Jump to:  A   |   B   |   C   |   D   |   E   |   F   |   G   |   H   |   I   |   J   |   K   |   L   |   M   |   N   |   O   |   P   |   Q   |   R   |   S   |   T   |   U   |   V   |   W   |   X   |   Y

Schools Add More Fruits, Veggies to the '3 Rs'

Schools Add More Fruits, Veggies to the '3 Rs'

TUESDAY, March 4 (HealthDay News) -- Under new U.S. guidelines on school lunches, low-income students are eating more fruits and vegetables, according to a new study.

And concerns that much healthful food would go to waste have proved unfounded. Still, there is substantial waste, even though the kids are eating more fruits and veggies, the researchers said.

"Many low-income students rely on school meals for up to half of their daily energy intake. Therefore, school meals can have important implications for student health," said the study's lead investigator, Juliana Cohen of the department of nutrition at Harvard School of Public Health.

"Overall, the new requirements have led to improvements in student diets and have not resulted in increased food waste," she added.

The U.S. Department of Agriculture in 2012 revised its guidelines on school lunches, requiring that students have access to more whole grains, fruits and vegetables. Under the new rules, children have to choose a fruit or a vegetable. Portion sizes for these fruits and vegetables are also larger.

In conducting the study, the researchers examined the amount of cafeteria food waste in four low-income urban schools in Massachusetts, before and after the new school lunch guidelines were issued.

The study, published in the April issue of the American Journal of Preventive Medicine, found that the amount of food waste in schools was roughly unchanged once the school lunch standards went into effect. However, kids did start eating more fruits and vegetables along with more food from their main entree.

The percentage of students choosing fruit with their lunch rose from 53 percent to 76 percent, but no more food was being wasted, the researchers found. Meanwhile, the percentage of students who selected a vegetable with their lunch rose from 25 percent to 41 percent. The study also showed the percentage of kids eating more of their lunch entree jumped from 72 percent to 88 percent.

However, students still throw out 60 percent to 75 percent of the vegetables and 40 percent of the fruit they are served. It's roughly the same amount that was wasted before the guidelines were revised, the study found.

"While the new standards make important changes by requiring reimbursable school meals to have increased quantities of fruits and vegetables and more vegetable variety, this may not be sufficient," said Cohen in a journal news release. "Schools must also focus on the quality and palatability of the fruits and vegetables offered and on creative methods to engage students to taste and participate in selection of menu items to decrease overall waste levels."

More information

The American Academy of Pediatrics provides more information on nutrition for children.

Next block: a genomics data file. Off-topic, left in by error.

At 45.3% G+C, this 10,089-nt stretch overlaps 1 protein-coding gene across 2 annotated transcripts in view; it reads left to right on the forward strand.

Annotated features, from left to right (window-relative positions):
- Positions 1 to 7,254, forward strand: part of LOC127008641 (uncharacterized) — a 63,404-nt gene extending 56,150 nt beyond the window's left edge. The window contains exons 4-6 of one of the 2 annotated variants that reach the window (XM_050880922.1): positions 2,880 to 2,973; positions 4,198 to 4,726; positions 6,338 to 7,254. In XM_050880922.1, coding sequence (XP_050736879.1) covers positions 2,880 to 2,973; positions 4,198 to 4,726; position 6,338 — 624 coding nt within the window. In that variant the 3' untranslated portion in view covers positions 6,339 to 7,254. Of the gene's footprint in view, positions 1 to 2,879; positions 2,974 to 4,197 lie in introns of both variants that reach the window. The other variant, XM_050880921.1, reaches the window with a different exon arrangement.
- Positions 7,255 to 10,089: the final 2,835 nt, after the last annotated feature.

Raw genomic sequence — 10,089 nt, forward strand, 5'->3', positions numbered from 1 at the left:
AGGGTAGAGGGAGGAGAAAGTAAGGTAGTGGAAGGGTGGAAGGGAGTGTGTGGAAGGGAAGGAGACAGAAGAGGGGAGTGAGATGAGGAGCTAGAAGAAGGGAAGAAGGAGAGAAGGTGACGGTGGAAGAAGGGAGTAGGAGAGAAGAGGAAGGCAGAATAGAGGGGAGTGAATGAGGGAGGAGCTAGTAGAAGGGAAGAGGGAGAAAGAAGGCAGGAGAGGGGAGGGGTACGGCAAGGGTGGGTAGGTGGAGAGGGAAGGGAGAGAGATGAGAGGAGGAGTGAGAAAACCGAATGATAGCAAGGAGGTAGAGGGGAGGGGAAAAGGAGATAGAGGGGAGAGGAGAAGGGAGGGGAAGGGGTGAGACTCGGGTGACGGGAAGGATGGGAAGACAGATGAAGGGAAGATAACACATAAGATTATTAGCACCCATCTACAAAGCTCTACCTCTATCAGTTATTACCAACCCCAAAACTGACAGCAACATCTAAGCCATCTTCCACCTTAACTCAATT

SOURCE: Elsevier, news release, March 4, 2014

Reviewed Date: --

Find a pediatrician
Sports Medicine and Adolescent Medicine
Dr. Joel Brenner
Dr. Aisha Joyce
Dr. David Smith
Health Tips
Abuse of Prescription ADHD Drugs Rising on College Campuses
Cool Tools to Keep Your Kids From Smoking
Do Parents Influence Their Kids’ Health Behaviors?
Guidelines for Raising Smoke-Free Kids
Helping Children Conquer Fear
How Old Is 'Old Enough' for Contacts?
Parents-to-Be Must Communicate
Preparing Your Daughter for Changes
Reading to Kids Helps Their Development
Someone's in the Kitchen with Grandma
Talk With Your Kids About These Issues
Talking Sex with Your Teen
Teens and Talk: What's a Parent to Do?
Treating Teen Acne
We Can Head Off Teen Tragedies
When to Call the Doctor for Childhood Illnesses
Food Quiz
Food Safety Quiz
Teen Health Quiz
Diseases & Conditions
Adolescent (13 to 18 Years)
Adolescent Mental Health Overview
Adolescents and Diabetes Mellitus
AIDS/HIV in Children
Amenorrhea in Teens
Anatomy of a Child's Brain
Anatomy of the Endocrine System in Children
Anxiety Disorders in Children
Asthma in Children Index
Bone Marrow Transplantation in Children
Brain Tumors in Children
Breast Conditions
Chemotherapy for Children: Side Effects
Diphtheria in Children
Dysmenorrhea in Adolescents
Ewing Sarcoma
Female Growth and Development
Gynecological and Menstrual Conditions
Hepatitis B (HBV) in Children
High Blood Pressure in Children and Adolescents
Home Page - Adolescent Medicine
Infectious Mononucleosis in Teens and Young Adults
Inflammatory and Infectious Musculoskeletal Disorders
Inflammatory and Infectious Neurological Disorders
Inguinal Hernia in Children
Insect Bites and Children
Kidney Transplantation in Children
Major Depression in Adolescents
Meningitis in Children
Menstrual Disorders
Mood Disorders in Children and Adolescents
Muscular Dystrophy
Myasthenia Gravis in Children
Oral Health
Osteosarcoma in Children
Overview of Adolescent Health Problems
Pap Test for Adolescents
Pediatric Blood Disorders
Poliomyelitis (Polio) in Children
Post-Traumatic Stress Disorder in Children
Preparing the School-Aged Child for Surgery
Schizophrenia in Children
School-Aged Child Nutrition
Slipped Capital Femoral Epiphysis
Sports Safety for Children
Superficial Injuries Overview
Television and Children
The Growing Child: 2-Year-Olds
The Growing Child: Adolescent (13 to 18 Years)
The Heart
The Kidneys
Vision Overview
Whooping Cough (Pertussis)
Your Child's Asthma
Your Child's Asthma: Flare-ups

Disclaimer: This information is not intended to substitute or replace the professional medical advice you receive from your child's physician. The content provided on this page is for informational purposes only, and was not designed to diagnose or treat a health problem or disease. Please consult your child's physician with any questions or concerns you may have regarding a medical condition.